Guided by our experience using the text in undergraduate and graduate classrooms and in corporate training seminars, we have revised, updated, and expanded Global Marketing, Eighth Edition. We have benefited tremendously from readers’ feedback and input; we also continue to draw on our direct experience in the americas, asia, Europe, africa, and the Middle East. The result is a text that addresses your needs and the needs of instructors in every part of the world. Global Marketing has been adopted at scores of colleges and universities in the United States; international use of the English-language Global Edition is found in australia, Canada, China, Ireland, Italy, Japan, Malaysia, Saudi arabia, South Korea, Spain, and Sri lanka. The text is also available in albanian, Chinese (simplified and traditional), Japanese, Korean, Macedonian, Portuguese, Spanish, and Turkish editions.

what’s New to the Eighth Edition Thunderclap Newman once sang,

“Call out the instigator, there’s something in the air . . . we’ve got to get together sooner or later, because the revolution’s here.”

Indeed, something is in the air. Two specific geopolitical developments that formed the backdrop to the Seventh Edition continue to dominate the headlines as this revision goes to press. First, after popular uprisings in North africa upended the long-entrenched political order, the region is still in transition. Tensions remain especially high in Egypt and Syria. Second, the sovereign debt crisis in the euro zone, while still not resolved, is not as acute today as it was in 2011. High on the EU’s agenda now are broader concerns about high unemployment levels and stagnant demand in Greece, Italy, and elsewhere.

More generally, the global economic crisis continues to impact global marketing strate- gies. Virtually every industry sector, company, and country has been affected by the downturn. although the North american auto industry is rebounding, Europe’s automakers are plagued by excess capacity. The lack of credit remains a key issue that is still squeezing companies and con- sumers. among the bright spots: Real estate values in the United States appear to have bottomed


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out, and the uptick in the demand for housing provides grounds for optimism. also, Wall Street continues to rebound, with some stocks hitting record highs.

although all of these storylines continue to unfold as this edition goes to press, we have tried to offer up-to-date, original insights into the complexities and subtleties of these shifts in the external environment and their implications for global marketers. other specific updates and revisions include:

● Fifty percent of the chapter-opening cases and related end-of-chapter cases are new to the Eighth Edition. Holdover cases have been revised and updated.

● all tables containing key company, country, and industry data have been updated. Examples include Table 2-3, “Index of Economic Freedom”; all the income and population tables in Chapters 3 and 7; Table 10-2, “The World’s Most Valuable brands”; Table 13-1, “Top 25 Global Marketers”; and Table 13-2, “Top 20 Global advertising agency Companies.”

● The discussion of bRIC nations has been expanded to talk about the bRICS countries, reflecting South africa’s increasing importance as an emerging market.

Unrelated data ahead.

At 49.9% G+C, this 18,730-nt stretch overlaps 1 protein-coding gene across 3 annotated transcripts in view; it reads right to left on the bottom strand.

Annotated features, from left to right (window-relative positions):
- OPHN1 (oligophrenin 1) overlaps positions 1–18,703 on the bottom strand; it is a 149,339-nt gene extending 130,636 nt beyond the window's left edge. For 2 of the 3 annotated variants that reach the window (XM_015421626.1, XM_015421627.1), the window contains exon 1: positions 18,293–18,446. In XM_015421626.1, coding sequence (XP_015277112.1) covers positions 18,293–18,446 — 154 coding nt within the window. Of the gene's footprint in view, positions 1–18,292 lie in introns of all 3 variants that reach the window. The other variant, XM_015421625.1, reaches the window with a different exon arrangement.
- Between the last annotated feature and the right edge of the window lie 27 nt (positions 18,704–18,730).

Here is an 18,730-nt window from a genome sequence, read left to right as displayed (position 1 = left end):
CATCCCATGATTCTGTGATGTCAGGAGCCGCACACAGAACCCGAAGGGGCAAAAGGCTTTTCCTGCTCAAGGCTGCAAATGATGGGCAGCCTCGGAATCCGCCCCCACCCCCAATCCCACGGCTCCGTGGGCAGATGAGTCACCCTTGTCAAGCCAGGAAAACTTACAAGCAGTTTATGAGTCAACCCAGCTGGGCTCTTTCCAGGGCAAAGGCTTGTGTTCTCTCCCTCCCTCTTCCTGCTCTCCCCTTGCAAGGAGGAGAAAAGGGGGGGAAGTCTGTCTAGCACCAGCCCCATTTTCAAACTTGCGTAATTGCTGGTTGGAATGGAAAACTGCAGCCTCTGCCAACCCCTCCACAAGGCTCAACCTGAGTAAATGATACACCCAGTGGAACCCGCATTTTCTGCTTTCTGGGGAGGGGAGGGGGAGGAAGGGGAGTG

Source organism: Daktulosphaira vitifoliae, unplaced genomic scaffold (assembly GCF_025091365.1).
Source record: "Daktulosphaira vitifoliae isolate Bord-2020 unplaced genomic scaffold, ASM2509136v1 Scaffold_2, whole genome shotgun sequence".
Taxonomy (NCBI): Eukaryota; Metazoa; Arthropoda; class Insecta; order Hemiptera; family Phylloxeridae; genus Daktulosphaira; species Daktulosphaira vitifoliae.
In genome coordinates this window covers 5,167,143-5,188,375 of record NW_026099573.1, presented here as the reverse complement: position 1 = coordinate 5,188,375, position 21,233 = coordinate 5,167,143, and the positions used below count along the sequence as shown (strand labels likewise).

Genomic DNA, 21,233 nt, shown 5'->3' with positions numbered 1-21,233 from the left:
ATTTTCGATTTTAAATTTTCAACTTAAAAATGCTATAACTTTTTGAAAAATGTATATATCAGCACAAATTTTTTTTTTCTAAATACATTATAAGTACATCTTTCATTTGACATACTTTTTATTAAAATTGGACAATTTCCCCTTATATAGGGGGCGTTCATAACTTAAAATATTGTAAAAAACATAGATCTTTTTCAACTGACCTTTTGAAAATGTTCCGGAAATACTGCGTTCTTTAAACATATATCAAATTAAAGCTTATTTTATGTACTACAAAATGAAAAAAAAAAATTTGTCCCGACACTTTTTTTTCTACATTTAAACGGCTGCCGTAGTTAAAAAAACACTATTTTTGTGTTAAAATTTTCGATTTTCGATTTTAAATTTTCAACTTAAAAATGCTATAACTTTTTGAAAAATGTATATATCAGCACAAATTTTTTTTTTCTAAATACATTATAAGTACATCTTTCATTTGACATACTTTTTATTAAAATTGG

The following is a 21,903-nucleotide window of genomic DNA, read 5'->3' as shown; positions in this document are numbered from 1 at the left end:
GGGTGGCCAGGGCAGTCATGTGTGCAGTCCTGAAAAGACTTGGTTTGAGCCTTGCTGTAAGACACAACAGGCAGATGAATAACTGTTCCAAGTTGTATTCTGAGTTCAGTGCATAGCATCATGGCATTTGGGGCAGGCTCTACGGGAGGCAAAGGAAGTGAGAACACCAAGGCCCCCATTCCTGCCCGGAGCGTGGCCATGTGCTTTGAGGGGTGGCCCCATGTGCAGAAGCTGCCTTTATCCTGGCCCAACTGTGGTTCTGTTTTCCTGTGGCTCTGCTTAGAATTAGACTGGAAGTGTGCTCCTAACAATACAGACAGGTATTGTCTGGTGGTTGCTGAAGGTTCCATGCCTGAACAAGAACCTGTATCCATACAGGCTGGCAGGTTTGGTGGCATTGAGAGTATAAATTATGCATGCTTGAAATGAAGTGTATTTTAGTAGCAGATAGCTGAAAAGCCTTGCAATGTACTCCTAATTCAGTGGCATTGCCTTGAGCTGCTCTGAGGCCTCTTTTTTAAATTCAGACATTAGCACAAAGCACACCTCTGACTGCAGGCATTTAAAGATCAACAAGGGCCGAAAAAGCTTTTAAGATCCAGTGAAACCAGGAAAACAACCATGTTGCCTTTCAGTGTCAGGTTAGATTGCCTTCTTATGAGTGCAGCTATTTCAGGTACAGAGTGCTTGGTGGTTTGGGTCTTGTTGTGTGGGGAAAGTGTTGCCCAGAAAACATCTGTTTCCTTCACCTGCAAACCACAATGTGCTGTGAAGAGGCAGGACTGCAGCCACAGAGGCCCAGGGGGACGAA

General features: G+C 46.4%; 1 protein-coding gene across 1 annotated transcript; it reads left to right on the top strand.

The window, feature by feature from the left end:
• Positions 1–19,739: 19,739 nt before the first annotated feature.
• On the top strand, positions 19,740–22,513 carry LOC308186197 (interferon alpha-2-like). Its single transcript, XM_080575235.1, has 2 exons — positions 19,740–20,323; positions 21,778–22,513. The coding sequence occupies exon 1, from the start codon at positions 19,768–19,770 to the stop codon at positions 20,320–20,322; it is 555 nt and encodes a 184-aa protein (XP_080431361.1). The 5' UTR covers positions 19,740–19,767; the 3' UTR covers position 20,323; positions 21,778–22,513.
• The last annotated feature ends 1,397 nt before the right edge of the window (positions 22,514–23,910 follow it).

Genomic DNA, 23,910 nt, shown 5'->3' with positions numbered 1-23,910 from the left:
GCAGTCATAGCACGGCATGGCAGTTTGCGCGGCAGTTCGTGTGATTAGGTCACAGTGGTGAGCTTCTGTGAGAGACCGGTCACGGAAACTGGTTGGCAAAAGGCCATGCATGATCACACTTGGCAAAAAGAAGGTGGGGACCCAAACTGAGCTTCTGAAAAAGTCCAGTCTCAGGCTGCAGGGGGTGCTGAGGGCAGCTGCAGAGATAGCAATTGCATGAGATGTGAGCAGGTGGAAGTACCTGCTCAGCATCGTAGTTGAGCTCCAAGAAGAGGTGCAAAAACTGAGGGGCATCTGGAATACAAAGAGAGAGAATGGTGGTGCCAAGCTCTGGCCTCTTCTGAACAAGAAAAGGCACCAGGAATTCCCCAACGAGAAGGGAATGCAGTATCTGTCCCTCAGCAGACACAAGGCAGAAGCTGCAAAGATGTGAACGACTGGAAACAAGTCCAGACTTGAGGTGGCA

● New discussion of social media is integrated throughout the Eighth Edition. Chapter 15, “Global Marketing and the Digital Revolution,” has been completely revised and updated to include discussion of location-based mobile platforms, cloud computing, tablets, and other emerging topics.

● a new sidebar, Innovation, Entrepreneurship, and the Global Startup, presents profiles of visionary business leaders from around the world.

● Income and population data in Chapter 3 have been reorganized for improved clarity and comparability.

● a new emphasis on developing critical thinking skills when analyzing chapter-ending cases has been included in the Eighth Edition.

● To supplement the use of Global Marketing, Eighth Edition, faculty and students can access author updates and comments on Twitter, the microblogging Web site. In addition, the authors have archived nearly 2,000 articles pertaining to global marketing on, the social bookmarking site (

Time marches on. as this edition goes to press in 2013, some iconic global brands and companies celebrate golden anniversaries. among them: the beatles! Fifty years ago, the bea- tles topped the charts in the United Kingdom before fundamentally revolutionizing popular music. also 50 years ago, the first hypermarket opened in France. Turning 40 this year is the mobile phone; Motorola’s DynaTec mobile handset was the first shot fired in the nascent tele- communications revolution. It was 30 years ago, in 1983, that Theodore levitt’s classic article “The Globalization of Markets” was published in Harvard Business Review. That same year, the compact disc player was introduced, ushering in a new era of digital music. and, in april 2013, apple’s game-changing iTunes store turned 10.

Unifying themes in earlier editions included the growing impact of emerging nations in general and brazil, Russia, India, and China in particular. To those four bRIC countries we add South africa in this edition. also in earlier editions, we explored the marketing strategies used by global companies such as Embraer (brazil), lukoil (Russia), Cemex (Mexico), lenovo (China), and India’s big Three—Wipro, Infosys, and Tata—to build scale and scope on the global stage. We then broadened our view to examine emerging markets as a whole. We noted that, prior to the world wide economic downturn, Mexico, Indonesia, Nigeria, and Turkey (the so-called MINTs) and a handful of other emerging nations were rapidly approaching the tipping point in terms of both competitive vigor and marketing opportunity.